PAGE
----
In recent decades Sweden experienced social, demographic and economic changes affecting the nature and intensity of support received by people with long-term care (LTC) needs. In terms of service coverage, the Swedish old age care system peaked in the early 1980s. Since then, a dramatic reduction of institutional beds has spurred an intensive debate among older people, their families and the public, about eligibility and ‘the right to care’. Reforms in favour for a marketization of care, implying a fragmentation of care, have created problems for older people with complex health problems and severe needs who are dependent on coordinated service and care (Szebehely & Trydegård, 2012).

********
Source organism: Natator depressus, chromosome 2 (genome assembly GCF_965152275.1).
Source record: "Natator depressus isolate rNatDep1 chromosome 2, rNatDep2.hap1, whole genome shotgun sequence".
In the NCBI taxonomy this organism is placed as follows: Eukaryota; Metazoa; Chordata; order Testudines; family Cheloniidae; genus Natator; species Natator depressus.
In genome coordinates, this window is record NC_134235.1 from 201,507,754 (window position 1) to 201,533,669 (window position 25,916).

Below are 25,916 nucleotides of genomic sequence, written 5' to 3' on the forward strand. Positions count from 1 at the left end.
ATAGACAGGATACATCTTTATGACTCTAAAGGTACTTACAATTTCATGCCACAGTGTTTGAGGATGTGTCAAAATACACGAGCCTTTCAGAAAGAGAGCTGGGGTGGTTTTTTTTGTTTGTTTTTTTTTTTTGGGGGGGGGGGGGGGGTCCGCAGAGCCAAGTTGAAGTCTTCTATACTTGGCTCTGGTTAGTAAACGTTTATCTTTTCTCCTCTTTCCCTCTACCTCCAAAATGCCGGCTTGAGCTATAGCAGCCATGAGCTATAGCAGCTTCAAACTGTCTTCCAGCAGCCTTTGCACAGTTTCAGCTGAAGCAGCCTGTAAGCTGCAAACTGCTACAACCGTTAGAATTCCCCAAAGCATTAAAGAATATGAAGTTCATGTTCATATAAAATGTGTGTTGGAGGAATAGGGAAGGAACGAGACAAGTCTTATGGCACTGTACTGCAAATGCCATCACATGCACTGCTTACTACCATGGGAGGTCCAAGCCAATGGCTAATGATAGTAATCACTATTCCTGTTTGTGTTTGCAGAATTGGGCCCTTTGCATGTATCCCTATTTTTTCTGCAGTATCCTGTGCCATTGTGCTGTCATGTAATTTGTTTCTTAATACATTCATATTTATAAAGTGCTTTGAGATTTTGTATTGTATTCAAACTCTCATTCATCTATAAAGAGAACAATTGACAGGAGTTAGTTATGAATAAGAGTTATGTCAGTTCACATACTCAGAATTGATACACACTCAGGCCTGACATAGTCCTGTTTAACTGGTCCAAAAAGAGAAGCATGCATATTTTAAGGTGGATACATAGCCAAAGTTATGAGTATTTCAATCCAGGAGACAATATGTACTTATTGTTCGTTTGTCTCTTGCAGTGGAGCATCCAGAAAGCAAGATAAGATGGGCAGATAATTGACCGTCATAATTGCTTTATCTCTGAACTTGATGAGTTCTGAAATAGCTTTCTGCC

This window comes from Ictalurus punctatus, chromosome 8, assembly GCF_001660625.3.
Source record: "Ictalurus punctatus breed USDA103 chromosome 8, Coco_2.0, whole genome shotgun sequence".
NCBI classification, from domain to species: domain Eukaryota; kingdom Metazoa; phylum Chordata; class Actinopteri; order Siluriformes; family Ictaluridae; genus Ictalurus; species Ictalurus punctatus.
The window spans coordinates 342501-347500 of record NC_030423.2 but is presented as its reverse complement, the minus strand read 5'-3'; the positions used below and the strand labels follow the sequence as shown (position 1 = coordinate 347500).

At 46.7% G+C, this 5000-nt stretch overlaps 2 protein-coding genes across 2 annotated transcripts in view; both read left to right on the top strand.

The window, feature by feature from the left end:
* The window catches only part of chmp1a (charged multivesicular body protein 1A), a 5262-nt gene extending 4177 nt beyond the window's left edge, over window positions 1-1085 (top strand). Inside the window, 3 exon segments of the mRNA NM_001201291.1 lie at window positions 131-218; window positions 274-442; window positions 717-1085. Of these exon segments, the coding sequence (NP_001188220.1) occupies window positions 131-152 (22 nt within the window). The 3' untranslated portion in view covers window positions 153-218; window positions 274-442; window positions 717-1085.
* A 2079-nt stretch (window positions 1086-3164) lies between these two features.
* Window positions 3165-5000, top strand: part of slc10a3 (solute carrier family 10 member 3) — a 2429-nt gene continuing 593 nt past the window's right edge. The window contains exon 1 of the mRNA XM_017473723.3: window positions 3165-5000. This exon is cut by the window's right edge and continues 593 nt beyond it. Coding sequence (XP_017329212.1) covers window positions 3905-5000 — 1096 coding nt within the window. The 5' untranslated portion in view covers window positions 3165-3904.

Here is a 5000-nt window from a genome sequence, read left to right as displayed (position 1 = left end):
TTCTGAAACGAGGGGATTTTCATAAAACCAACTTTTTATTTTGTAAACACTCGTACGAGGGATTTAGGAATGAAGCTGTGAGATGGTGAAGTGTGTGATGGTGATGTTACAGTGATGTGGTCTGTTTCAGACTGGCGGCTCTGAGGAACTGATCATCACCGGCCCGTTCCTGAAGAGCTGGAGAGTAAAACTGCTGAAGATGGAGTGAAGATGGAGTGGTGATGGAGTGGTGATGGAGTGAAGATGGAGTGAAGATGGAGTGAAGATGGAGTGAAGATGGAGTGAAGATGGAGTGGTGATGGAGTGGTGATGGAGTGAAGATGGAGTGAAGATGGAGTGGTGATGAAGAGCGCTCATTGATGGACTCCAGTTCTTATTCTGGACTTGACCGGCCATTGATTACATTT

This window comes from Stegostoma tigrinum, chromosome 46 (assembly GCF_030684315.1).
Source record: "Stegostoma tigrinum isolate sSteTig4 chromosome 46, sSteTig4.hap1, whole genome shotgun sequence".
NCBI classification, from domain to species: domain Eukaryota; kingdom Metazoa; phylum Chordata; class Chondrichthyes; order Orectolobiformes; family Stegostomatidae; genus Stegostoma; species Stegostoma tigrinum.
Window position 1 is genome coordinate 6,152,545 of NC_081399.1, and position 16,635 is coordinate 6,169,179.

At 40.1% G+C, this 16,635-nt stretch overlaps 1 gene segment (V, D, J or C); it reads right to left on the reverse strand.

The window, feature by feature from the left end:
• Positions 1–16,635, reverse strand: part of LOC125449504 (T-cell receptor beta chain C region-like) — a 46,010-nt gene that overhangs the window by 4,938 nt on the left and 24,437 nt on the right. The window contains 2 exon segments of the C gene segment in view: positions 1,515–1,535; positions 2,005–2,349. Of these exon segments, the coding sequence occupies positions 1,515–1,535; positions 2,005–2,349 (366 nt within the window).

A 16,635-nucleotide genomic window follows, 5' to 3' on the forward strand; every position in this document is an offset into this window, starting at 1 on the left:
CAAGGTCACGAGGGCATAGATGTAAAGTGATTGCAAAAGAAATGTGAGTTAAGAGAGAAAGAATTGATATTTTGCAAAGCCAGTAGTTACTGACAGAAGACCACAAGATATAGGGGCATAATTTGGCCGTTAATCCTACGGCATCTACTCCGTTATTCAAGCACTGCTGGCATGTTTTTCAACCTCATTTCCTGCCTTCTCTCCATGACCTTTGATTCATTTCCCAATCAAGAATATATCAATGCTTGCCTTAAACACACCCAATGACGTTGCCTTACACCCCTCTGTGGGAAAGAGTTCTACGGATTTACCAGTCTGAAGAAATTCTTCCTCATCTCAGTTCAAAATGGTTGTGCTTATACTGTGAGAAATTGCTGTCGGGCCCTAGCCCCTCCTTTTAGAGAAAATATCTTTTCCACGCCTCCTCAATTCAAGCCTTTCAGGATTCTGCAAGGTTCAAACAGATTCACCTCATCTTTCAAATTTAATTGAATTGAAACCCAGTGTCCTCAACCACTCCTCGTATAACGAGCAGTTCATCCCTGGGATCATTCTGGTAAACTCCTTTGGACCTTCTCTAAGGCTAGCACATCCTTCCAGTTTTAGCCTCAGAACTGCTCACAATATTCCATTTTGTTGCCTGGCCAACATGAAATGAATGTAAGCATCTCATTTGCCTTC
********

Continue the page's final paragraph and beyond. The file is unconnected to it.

This report summarises emerging policy developments in Sweden in relation to quality and cost-effectiveness and dependency prevention in the long-term care area. It reviews recent key policy developments in the following four areas: health promotion, measures to support carers, use of innovative care models and new technologies. and strategies to improve care coordination.
This Sweden country report, within The CEOUA LTC network, is published in English and is the result of a co-operation between Aging Research Center, Karolinska Institutet & Stockholm University & Stockholm Gerontology Research Center.
Publicerad: 23 juli, 2018